September 24, 2017 - The Rev. Sarah Quinney

Are you jealous or envious because I am so generous?

Think about that. How can I be jealous or envious because someone is being so generous?

That shouldn’t upset me. Doesn’t seem like it makes sense. Doesn’t bring to mind at first many times I’ve felt this jealousy over someone’s generosity. But if you let it marinate for a minute, it will.

Perhaps there was a time when you were growing up and you were behaving really well that day and your brother or sister was not. And still at the end of dinner they too got dessert. And you were furious. It is not fair. Why does she or he get dessert too when I’ve been good and they’ve been bad. Or they didn’t do all their chores today or finish their homework and I did. Why do we get so upset, when we have a bowl of ice cream in front of us? 

Maybe you applied for a scholarship, worked very hard on your essays, and another student who you don’t think gave as much effort got more money than you, and maybe a student didn’t even have to apply and got scholarships.

Maybe there are people in this country, given the benefits of living here who didn’t work as hard as you to get where you are and yet still get the help we all need.

In the kingdom of heaven, we all get what we need, regardless of what we do to get there and regardless of what we did before we got there. The first shall be last and the last shall be first.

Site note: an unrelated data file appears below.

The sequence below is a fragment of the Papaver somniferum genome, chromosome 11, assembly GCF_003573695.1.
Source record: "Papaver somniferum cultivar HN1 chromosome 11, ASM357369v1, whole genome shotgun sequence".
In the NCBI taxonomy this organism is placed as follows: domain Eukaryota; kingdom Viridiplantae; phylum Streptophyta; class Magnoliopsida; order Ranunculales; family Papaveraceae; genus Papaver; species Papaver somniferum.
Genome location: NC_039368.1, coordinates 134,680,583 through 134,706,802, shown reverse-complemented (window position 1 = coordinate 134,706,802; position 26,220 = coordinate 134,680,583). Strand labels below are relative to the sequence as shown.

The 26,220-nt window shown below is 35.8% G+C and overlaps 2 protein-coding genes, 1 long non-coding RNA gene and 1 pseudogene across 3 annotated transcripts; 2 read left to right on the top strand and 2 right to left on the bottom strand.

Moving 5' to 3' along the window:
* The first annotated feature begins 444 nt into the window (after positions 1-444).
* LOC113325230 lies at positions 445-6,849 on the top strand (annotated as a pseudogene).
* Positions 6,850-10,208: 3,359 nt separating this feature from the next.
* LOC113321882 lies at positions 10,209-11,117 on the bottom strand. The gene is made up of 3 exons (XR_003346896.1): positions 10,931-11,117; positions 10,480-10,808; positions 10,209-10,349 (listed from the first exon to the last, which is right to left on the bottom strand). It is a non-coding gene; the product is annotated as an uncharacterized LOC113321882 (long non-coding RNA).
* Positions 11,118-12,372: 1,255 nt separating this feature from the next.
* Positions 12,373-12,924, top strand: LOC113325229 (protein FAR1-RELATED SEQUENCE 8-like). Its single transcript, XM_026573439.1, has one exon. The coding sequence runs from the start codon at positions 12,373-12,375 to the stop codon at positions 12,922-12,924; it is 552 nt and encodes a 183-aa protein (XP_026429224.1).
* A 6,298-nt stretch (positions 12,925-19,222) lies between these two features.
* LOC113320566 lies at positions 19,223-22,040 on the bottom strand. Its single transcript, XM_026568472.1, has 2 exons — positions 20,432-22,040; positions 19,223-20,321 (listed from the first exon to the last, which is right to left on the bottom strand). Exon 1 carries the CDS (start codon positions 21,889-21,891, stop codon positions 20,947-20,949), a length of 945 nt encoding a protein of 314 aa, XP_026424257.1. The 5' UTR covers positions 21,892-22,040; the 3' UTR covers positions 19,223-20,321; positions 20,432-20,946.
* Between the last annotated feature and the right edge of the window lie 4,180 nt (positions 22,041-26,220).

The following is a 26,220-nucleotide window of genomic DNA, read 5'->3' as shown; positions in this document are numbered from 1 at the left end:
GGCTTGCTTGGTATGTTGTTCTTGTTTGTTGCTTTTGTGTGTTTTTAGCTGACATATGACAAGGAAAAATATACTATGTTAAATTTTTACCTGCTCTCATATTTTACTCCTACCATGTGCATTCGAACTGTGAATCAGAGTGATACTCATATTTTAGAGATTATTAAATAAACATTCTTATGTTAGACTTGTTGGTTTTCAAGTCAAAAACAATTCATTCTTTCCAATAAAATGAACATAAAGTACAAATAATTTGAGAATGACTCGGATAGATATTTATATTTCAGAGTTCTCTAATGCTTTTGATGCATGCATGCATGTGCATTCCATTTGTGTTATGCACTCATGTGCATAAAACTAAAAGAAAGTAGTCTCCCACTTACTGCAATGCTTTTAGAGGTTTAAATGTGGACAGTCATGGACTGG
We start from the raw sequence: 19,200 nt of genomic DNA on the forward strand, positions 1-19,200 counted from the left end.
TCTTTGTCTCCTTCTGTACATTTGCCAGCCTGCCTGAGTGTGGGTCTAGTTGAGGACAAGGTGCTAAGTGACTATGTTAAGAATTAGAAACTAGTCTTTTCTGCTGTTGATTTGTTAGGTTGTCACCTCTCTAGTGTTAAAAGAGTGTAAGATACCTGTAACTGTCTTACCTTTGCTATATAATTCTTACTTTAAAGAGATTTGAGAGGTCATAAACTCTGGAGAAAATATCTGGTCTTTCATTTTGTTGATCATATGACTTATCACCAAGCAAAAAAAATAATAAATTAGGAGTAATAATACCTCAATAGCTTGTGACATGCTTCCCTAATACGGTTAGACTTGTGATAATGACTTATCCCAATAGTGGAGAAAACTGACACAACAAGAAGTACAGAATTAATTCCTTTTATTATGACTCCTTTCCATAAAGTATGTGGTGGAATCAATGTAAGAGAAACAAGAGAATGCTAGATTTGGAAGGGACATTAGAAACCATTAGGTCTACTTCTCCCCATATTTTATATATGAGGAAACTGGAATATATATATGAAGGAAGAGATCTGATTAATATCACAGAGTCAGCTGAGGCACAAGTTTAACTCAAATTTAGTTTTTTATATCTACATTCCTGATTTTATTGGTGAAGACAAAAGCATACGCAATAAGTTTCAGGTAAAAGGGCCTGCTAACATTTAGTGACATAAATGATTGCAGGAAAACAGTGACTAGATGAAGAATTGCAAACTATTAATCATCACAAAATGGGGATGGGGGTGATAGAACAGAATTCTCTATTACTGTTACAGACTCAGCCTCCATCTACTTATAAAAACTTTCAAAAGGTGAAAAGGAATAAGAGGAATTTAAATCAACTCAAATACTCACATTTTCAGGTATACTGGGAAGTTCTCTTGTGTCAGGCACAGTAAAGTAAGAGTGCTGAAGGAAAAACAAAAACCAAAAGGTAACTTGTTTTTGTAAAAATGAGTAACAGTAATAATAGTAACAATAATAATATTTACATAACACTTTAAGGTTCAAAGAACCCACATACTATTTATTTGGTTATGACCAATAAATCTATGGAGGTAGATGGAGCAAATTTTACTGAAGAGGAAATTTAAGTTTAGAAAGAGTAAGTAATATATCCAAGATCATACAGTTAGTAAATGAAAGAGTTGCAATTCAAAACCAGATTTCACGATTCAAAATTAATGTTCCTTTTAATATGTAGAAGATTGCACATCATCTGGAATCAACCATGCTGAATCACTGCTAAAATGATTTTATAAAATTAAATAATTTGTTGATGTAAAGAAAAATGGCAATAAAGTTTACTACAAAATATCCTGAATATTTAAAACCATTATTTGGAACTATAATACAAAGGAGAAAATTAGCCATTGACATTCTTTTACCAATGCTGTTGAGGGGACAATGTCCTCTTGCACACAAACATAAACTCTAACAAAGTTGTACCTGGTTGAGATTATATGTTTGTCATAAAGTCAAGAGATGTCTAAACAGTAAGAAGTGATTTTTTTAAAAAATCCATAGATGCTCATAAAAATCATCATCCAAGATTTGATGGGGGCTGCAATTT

A friend of mine, David Henson, shared on Facebook his sermon for today. He is a great priest in the southeast but he is from our diocese and we went to the same seminary. Occasionally I share some things I find in his sermons or writings because he is amazing.

David helped put this parable into context. It follows the story of the rich man who asks Jesus what he is to do in order to enter the kingdom of heaven. Jesus says you must go sell all your possessions and then come and follow me. The man sadly walks away. WE actually don’t know if he sold them or not and if he ever came back.

The disciples question Jesus, and he says, Truly I tell you it is harder for a wealthy man to enter the kingdom of heaven than it is for a camel to go through the eye of a needle. And they are perplexed saying, How then can any wealthy man ever enter the kingdom? And Peter boasts that unlike that man they (the disciples) have given up everything to follow him, so surely, they must be first in the kingdom. To which Jesus says, remember Peter, in the kingdom of heaven the first shall be last the last shall be first.

And then Jesus tells this parable to them. My friend David proposes we should call this parable the Parable of the Rich man who did enter the kingdom of heaven. And stop being so arrogant Peter.

It is usually called the Parable of the Laborers. I much prefer David’s title, The Parable of the Rich man who did enter the kingdom of heaven.

Now here is another wrinkle. It was a common teaching in Judaism that everyone regardless of time, effort and capability should be paid the same fair wage. It was a commonly held teaching that everyone deserved their daily bread.